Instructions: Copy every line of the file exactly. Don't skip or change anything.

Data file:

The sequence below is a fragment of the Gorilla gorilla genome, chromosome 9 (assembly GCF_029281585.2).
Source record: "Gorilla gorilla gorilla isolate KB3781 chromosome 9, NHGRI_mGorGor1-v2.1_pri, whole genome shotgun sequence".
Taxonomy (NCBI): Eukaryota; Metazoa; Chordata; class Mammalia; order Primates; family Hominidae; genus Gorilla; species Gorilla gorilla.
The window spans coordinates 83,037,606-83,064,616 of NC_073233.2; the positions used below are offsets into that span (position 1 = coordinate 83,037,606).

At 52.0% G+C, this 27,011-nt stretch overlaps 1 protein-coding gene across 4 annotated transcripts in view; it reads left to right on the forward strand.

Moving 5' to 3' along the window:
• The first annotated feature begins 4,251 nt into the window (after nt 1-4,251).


The sequence below is a fragment of the Gorilla gorilla genome, chromosome 9 (assembly GCF_029281585.2).
Source record: "Gorilla gorilla gorilla isolate KB3781 chromosome 9, NHGRI_mGorGor1-v2.1_pri, whole genome shotgun sequence".
Taxonomy (NCBI): Eukaryota; Metazoa; Chordata; class Mammalia; order Primates; family Hominidae; genus Gorilla; species Gorilla gorilla.
The window spans coordinates 83,037,606-83,064,616 of NC_073233.2; the positions used below are offsets into that span (position 1 = coordinate 83,037,606).

At 52.0% G+C, this 27,011-nt stretch overlaps 1 protein-coding gene across 4 annotated transcripts in view; it reads left to right on the forward strand.

Moving 5' to 3' along the window:
• The first annotated feature begins 4,251 nt into the window (after nt 1-4,251).